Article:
…except a Tesla killer

The first reviews of the Jaguar I-PACE came out last week and there’s a lot to digest. I won’t go through most of the information for the sake of repetition but when it was my turn this week to be in a group of 20 journalists to test the car, I noticed that I was one of the only folks with any EV experience. So we’ll talk below about the I-PACE experience from a Tesla and Chevy Bolt EV owner and electric car expert.

Run your house off your car and an inverter

Note: Jaguar flew me to Portugal, put me up, provided food and was also very nice while testing the I-PACE. 

Jaguar I-PACE

First and foremost, the Jaguar I-PACE is an amazing car and embodies everything great about the promise of electric powertrains. It friggen flies off the line on the track, can torque up 45 degree dirt roads from a stop, and most importantly feels great on the open road and city streets: quiet and smooth with understated power. It is luxury, sport and practicality all in one.

It is also a Jaguar. It looks beautiful inside and out with quality components and a unique design. And most of all, Jaguar should be applauded for bringing this car to market before competitors Audi and Porsche bring their e-Tron and Taycan.

It’s a car

But in all the rush to compare the I-PACE to the few premium electric vehicles on the road today, the inevitable “Tesla Model X Killer” moniker keeps coming up. While its 240-mile 400HP AWD electric drivetrain certainly screams SUV, its actual body shape, internal space and ride make it feel more like a sedan.

If anything, it feels closest to a Tesla Model 3 inside, especially with its glass roof, but that’s beyond a stretch. Jaguar has beautiful and tasteful buttons, knobs and a small screen while Tesla’s spartan interior UI is simply a large touch screen with two simple knobs on the steering wheel.

If we are thinking about the internal space and ride height, consider the I-PACE is more than an inch shorter (61.3 vs. 62.8 inches) than the Chevy Bolt EV. Then consider the huge 6-inch ground clearance (which grows in off-road mode) and the large pack battery in the familiar skateboard configuration below the floor. In between there, there’s enough room for a cabin that’s unmistakably a roomy car.

If you want a body type to compare, think: a better designed, premium Subaru with 400HP electric power.

No comparison

The larger point here is that the I-PACE isn’t like any of Tesla’s current models (we’ll see what the Model Y looks like next year). If it weren’t for the electric powertrain, we wouldn’t even be comparing the I-PACE to any Tesla.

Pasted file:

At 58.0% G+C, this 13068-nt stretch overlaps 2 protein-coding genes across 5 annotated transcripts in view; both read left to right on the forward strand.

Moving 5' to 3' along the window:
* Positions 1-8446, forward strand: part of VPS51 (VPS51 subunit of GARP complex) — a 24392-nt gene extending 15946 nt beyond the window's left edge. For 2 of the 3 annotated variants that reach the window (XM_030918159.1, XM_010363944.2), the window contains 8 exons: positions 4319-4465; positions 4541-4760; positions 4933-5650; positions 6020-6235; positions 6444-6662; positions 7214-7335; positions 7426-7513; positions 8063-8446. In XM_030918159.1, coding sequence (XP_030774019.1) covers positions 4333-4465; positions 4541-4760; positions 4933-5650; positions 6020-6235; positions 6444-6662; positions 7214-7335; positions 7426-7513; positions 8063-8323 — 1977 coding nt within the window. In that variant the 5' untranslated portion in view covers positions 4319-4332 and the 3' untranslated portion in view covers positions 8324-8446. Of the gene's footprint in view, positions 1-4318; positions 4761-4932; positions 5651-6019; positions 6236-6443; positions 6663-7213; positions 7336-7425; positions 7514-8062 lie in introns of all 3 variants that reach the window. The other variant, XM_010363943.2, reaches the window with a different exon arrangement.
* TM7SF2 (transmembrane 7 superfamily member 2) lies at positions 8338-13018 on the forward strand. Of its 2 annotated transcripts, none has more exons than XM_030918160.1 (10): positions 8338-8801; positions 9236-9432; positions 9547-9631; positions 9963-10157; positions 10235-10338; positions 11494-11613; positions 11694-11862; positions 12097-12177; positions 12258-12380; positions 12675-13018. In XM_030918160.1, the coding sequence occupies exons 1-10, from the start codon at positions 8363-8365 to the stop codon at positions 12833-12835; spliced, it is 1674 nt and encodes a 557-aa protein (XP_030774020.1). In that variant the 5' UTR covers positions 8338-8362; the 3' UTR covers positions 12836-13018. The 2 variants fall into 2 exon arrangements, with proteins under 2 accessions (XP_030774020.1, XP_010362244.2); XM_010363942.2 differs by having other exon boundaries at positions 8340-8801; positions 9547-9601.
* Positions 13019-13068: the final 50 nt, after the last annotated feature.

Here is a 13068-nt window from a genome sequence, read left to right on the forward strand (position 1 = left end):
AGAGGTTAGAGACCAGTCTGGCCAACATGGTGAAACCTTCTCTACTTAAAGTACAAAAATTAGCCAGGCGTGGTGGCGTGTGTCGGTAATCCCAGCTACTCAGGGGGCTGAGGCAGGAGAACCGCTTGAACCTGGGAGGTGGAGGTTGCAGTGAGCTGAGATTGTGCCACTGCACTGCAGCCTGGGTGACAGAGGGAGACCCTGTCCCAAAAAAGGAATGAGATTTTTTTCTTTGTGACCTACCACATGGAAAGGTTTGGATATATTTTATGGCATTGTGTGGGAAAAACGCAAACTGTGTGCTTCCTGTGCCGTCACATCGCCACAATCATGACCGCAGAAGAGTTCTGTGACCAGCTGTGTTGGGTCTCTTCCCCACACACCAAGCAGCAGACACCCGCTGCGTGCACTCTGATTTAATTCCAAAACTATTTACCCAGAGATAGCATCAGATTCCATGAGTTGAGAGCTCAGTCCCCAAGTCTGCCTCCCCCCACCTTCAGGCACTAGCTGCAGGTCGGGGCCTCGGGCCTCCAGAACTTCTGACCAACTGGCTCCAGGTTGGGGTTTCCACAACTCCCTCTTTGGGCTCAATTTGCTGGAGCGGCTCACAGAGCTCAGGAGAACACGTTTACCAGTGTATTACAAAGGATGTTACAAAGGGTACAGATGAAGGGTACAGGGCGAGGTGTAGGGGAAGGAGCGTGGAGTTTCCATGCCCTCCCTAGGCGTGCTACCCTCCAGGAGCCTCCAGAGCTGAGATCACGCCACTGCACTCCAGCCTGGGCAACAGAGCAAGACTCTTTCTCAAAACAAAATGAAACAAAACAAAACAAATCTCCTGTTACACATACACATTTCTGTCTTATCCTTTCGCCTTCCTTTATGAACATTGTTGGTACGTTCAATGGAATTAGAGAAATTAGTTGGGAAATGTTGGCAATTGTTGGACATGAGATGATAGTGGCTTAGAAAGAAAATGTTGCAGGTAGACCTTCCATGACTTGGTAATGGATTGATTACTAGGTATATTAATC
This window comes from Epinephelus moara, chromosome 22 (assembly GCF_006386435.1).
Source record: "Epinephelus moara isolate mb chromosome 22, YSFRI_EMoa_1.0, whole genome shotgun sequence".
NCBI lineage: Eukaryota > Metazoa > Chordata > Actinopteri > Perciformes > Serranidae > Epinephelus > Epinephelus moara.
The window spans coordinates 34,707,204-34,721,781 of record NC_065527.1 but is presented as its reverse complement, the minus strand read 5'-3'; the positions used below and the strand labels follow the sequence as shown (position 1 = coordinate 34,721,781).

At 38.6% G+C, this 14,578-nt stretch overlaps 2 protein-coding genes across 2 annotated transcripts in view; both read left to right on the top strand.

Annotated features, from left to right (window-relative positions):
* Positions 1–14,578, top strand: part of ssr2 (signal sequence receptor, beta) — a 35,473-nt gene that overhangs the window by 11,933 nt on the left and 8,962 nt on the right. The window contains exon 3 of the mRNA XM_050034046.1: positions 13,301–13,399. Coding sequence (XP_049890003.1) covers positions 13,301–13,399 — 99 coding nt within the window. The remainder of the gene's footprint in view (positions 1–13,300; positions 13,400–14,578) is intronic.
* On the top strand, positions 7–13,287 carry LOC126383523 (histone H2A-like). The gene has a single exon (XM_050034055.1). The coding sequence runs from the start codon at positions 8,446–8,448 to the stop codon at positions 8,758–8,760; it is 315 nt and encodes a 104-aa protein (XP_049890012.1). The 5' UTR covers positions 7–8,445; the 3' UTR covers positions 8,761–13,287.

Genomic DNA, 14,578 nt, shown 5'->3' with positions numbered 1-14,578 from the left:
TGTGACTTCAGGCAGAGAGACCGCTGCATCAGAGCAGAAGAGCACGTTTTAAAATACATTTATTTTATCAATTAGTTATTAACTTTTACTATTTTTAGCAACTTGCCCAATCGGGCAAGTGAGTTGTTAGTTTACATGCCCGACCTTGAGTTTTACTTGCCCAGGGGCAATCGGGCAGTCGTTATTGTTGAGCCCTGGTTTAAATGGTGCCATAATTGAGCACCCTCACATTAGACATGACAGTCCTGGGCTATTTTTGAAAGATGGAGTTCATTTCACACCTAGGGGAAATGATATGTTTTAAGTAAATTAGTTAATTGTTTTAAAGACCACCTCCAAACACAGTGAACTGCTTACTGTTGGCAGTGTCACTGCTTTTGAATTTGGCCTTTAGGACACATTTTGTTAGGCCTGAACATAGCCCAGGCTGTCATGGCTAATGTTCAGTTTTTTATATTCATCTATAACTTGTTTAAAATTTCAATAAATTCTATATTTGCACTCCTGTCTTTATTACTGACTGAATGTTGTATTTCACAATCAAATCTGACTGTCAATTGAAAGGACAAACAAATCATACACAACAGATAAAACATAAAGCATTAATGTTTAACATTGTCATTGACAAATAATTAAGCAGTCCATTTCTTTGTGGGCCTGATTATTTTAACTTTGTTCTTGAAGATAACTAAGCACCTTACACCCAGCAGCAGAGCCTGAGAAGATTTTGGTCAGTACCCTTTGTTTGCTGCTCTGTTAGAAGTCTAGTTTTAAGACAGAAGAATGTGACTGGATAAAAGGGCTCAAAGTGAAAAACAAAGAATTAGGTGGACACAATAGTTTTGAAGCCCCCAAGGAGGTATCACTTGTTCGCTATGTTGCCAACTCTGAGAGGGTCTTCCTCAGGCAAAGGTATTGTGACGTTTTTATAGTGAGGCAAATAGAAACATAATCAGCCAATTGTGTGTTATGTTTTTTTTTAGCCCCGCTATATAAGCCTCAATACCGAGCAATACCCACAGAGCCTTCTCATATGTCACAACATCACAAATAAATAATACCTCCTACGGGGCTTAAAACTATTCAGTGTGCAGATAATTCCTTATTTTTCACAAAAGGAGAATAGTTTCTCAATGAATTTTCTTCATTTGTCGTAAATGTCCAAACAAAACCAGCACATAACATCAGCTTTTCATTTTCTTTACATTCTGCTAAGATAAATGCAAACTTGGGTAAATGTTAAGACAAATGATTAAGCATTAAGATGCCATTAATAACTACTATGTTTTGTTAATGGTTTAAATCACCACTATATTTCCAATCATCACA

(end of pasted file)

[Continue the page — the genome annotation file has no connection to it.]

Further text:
And it isn’t just skin deep. Tesla is a startup with an eccentric CEO that creates buzz with zany tweets while Jaguar is an age-old brand steeped in history. Tesla’s interior design philosophy is spartan looking forward to autonomy while Jaguar’s are full of trim, knobs and buttons.

Jaguar is relying on a nascent network of CCS standard charging infrastructure while Tesla is 5 years into building a global network of its own proprietary stations. The same goes for autonomy. While Tesla is nose down on its own AutoPilot, ask Jaguar about their self driving plans and you’ll hear about Google’s Waymo division’s recent announcement that it ordered 20,000 I-PACEs.

The point is: No one is going to mistake the I-PACE for a Tesla unless they are fresh out of ideas and need some clickbait.

Details!

Now that we’ve gotten that out of the way, we can get to the finer details.

I want to dive into some observations I have about the EV side of the car that I didn’t see addressed elsewhere.

1. The official charging rate of the I-PACE is 100kW but I was told that a future OTA software update could push charging to over 110kW, closer to 120kW. It is hardware capable currently. That would match up with the current Tesla charging speed, though SuperCharger v3 is due out at the end of the year and is expected to double charging rates. Porche’s Taycan expects to offer 350kW charging, via their own CCS stations that can charge 0-240 miles in 15 minutes.

2. Sticking with charging, the I-PACE DC-DC converter knocks out 250A at 12 Volts from the larger 90kWh battery meaning that you can stick a 3kW inverter onto the 12V battery and run your home from it. You could also theoretically give someone in an ICE vehicle a jump. Or like 1000 jumps.

3. Jaguar won’t offer any vehicle to home or vehicle to grid services this year, but an engineer I spoke with said they were working on such things and could have something to announce later. He noted that battery to grid could save a lot of money by outputting power during high demand after work hours and charge up during low demand late night hours.